In a recent post here at RealClimate, Simon Lewis wrote regarding a 2010 paper by Samanta et al. on the effect of single-year drought conditions on the Amazon. Samanta et al. claimed to have contradicted a 2007 paper by Scott Saleska et al., and to have thereby overturned some IPCC conclusions.
Lewis showed why Samanta’s paper did not contradict the IPCC, even if it may have correctly identified an error in Saleska et al. Now Saleska has written to say that, actually, Samanta et al.’s results do not identify any error in their work: the results agree completely. With our apologies for the journalistic whiplash, Simon Lewis and I are convinced he’s right. The more general point though, is that the the balance of evidence shows that the Amazon is sensitive to drought, and the IPCC’s statements about it remain valid.
Here is Saleska’s commentary in full
Guest Commentary by Scott Saleska, University of Arizona
The title of the Lewis post (“Up is Down, Brown is Green”) is perhaps even more true than the insightful commentary by my colleague Simon Lewis indicates! The Samanta et al paper says brown, but in fact their own data (when you dig it out of the supplement) shows green, consistent with (and indeed virtually indistinguishable from) our original findings published in Science (Saleska et al., 2007).
Samanta et al. misrepresents our work on many levels (one of which is to assert, falsely, that we did not filter out atmosphere-corrupted observations when in fact we did), and we intend, of course, to present an appropriate response in the peer reviewed literature, where the technical details of our differences may be evaluated by anyone who wishes. But for the moment we will, for the sake of argument, accept their analysis at face value and ask: even if Samanta et al. are 100% correct in their critique of our methods (which we of course dispute), what are the implications? Does the alternative to our method which Samanta et al. advocate, or the recent update in the MODIS satellite data (to version 5 from version 4), make any difference for the main conclusion of our paper? With due respect to our friends and colleagues at Boston University, the answer is no, it does not.
First: the actual relevant Samanta et al data (which comes from their Supplement, Table S3) is this:
|Table S3 (Samanta et al. 2010, supplement)|
|Year||Rain defecit (%)||Area Green (%)||Area Brown (%)||Area unchanged(%)||Area with valid pixels (%)|
Note that the green area in the drought region increases to its maximum (10.8% of the total area = 10.8/33.68 = 32% of the valid area) in 2005. In other words, the Samanta et al data contradict the Samanta et al text and title (which states that Amazon forests did not green up): not only do forests in the drought region green up, they green up alot, more than any other year since the MODIS satellite sensor was launched.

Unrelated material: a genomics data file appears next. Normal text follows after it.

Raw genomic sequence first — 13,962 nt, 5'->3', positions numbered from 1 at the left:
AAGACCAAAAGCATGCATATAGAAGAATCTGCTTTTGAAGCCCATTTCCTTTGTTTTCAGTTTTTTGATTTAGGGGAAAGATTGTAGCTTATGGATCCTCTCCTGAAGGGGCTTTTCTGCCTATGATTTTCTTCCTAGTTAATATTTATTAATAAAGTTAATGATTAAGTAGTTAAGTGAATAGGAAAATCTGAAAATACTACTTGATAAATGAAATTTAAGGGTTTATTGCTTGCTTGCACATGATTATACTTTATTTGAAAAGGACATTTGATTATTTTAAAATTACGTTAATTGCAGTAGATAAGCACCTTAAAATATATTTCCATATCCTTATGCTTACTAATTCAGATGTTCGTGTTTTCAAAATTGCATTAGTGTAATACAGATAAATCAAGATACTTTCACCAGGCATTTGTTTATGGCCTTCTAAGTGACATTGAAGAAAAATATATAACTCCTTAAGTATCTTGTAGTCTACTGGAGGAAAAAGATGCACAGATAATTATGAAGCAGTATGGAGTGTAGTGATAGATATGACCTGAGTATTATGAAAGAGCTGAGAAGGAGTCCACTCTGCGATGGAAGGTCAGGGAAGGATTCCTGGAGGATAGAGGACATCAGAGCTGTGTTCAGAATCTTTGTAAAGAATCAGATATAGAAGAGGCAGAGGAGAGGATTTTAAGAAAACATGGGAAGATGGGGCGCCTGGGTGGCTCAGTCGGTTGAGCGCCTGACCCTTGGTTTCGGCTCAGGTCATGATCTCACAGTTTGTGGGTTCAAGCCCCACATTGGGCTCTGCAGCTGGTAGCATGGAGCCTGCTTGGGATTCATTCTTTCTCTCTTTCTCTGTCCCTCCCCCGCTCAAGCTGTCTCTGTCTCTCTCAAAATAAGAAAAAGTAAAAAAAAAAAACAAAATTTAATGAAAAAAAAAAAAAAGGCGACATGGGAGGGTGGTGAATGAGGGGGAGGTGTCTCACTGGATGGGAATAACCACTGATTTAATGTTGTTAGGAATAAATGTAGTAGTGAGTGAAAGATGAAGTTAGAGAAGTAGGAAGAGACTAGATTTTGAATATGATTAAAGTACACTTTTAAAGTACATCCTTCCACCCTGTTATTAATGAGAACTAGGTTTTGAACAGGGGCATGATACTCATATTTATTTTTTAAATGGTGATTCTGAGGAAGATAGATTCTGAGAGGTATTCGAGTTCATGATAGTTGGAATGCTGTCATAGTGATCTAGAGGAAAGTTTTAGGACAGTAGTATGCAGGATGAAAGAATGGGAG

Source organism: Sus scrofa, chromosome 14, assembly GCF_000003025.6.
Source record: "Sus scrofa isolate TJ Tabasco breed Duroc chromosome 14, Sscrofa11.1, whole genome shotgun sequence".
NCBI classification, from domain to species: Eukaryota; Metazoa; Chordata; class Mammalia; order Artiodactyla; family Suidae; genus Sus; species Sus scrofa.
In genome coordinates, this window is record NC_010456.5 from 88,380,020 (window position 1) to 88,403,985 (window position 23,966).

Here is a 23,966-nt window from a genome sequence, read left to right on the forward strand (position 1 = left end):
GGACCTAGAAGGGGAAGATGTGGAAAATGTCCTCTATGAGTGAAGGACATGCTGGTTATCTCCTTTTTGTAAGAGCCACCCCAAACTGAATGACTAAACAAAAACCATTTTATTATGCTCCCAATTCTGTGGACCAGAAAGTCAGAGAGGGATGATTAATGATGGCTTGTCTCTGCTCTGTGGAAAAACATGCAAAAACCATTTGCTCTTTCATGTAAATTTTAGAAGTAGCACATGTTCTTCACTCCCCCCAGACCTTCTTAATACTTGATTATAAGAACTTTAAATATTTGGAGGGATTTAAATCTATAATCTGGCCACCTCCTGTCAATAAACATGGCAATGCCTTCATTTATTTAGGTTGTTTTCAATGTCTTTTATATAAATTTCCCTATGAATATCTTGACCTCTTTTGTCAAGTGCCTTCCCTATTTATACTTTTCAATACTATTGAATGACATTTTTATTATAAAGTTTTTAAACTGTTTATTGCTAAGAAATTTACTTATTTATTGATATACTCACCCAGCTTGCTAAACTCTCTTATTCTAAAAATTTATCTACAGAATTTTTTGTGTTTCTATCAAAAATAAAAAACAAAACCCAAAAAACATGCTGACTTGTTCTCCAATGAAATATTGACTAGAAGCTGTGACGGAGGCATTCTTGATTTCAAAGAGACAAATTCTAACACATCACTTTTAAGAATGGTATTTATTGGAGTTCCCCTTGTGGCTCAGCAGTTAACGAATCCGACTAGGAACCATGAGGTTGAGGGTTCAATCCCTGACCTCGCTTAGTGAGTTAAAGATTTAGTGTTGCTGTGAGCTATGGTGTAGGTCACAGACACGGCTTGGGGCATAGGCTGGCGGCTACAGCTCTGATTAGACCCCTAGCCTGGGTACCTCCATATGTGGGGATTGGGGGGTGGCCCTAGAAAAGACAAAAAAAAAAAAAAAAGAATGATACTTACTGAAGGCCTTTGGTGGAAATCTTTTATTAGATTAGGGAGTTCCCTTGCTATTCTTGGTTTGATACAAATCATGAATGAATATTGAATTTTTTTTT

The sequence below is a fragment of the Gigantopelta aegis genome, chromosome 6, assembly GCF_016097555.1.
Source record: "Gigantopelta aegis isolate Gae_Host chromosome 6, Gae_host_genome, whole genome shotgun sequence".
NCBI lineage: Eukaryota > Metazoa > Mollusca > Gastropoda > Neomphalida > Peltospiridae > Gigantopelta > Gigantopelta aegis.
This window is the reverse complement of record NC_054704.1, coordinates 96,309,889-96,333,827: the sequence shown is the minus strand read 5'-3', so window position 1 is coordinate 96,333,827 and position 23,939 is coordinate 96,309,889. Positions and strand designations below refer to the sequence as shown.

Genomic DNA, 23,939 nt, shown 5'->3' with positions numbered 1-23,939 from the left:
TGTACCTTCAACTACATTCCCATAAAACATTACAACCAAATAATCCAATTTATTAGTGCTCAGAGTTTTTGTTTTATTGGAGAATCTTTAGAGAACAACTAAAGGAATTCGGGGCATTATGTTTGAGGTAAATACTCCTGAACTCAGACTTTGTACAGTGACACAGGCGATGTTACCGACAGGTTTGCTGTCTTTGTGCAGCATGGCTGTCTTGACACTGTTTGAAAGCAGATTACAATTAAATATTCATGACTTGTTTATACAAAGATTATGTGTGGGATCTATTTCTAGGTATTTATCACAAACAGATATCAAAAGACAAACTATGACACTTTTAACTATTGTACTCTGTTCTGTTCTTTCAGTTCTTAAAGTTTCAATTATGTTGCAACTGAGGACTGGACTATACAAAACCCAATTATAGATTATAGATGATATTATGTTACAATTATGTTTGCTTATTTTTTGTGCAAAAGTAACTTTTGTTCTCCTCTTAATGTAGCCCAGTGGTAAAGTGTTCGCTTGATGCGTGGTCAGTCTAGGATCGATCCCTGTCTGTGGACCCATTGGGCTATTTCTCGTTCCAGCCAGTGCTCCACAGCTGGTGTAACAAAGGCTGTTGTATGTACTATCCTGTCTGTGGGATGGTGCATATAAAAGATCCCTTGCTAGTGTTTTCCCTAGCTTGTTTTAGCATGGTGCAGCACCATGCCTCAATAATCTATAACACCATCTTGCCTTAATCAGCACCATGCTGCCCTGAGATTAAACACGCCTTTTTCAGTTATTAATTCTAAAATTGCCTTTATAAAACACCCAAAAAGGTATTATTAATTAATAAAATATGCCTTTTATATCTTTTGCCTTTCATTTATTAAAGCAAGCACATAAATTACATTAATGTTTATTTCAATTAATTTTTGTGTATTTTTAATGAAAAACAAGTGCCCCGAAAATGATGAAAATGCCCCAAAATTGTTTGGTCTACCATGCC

Second, how does this compare to Saleska et al. (2007), which Samanta et al claim to rebut? Here are the numbers (again, taken directly from Samanta et al, Table S3 and Saleska et al., 2007):
Fraction of valid pixels in the 2005 drought region that are “green” (> + 1 Standard deviation)
Saleska et al. (2007): 34% (p<0.000001) Samanta et al. (2010): 32% (p<0.004) The bottom line is that their observed 2005 result (32% greenness) is indistinguishable from ours (34%). I.e. Samanta et al effectively reproduce the results of Saleska et al. This summary response, of course, begs some very interesting questions about tropical forest function under climatic variability and change (indeed the most interesting questions of all!): what caused the anomalously disproportionate green-up in the drought region? And, even if satellite “green up” does in fact represent an increase in photosynthesis (as we think), could this in fact be a symptom of the trees compensating for the increased stress of the drought? The bottom line “carbon balance” of a tree depends on both photosynthetic uptake and respiratory losses, and it is almost certainly the case that those losses (which were not seen by the satellite) increased under the hotter and drier conditions of the drought as well. Thus, the most intriguing idea to me is that the short-term satellite-detected green-up, and the longer term increase in net carbon loss reported in the Phillips et al paper (discussed by Simon Lewis) are not in conflict at all. It might well be that they represent different parts of a coherent forest response to drought, in which the longer term losses are larger than the satellite-detected attempt to compensate for them by increasing photosynthesis, and in the end, increased tree mortality is the result. In conclusion I would like to reinforce Simon’s point about Samanta et al and the IPCC. More important than whatever they say about our one short paper, Samanta et al. truly and egregiously misrepresent the implications, of both their work and ours, when they claim that a single paper on short term vegetation response somehow rebuts the IPCC’s review of the large scientific literature on how Amazonia might respond to long-term shifts in the mean climate state. It is an illogical and misguided claim on many levels, one that is already and deservedly attracting the opprobrium of many of my colleagues, talented scientists who study Amazon forests and climate (see Scientists speak: Amazon “myths” are not debunked).
— Samanta et al data show a drought region green up that is on average indistinguishable from Saleska et al (but they call it NO green up).
— Samanta et al data almost exactly reproduce Saleska et al’s most salient bottom-line result (but they say what we did was not reproducible).
— the Samanta et al paper, based on a three-month drought response, says not one word about long-term climate change scenarios reviewed in IPCC (but they advertise their analysis as “reject[ing] claims” put forward by the IPCC).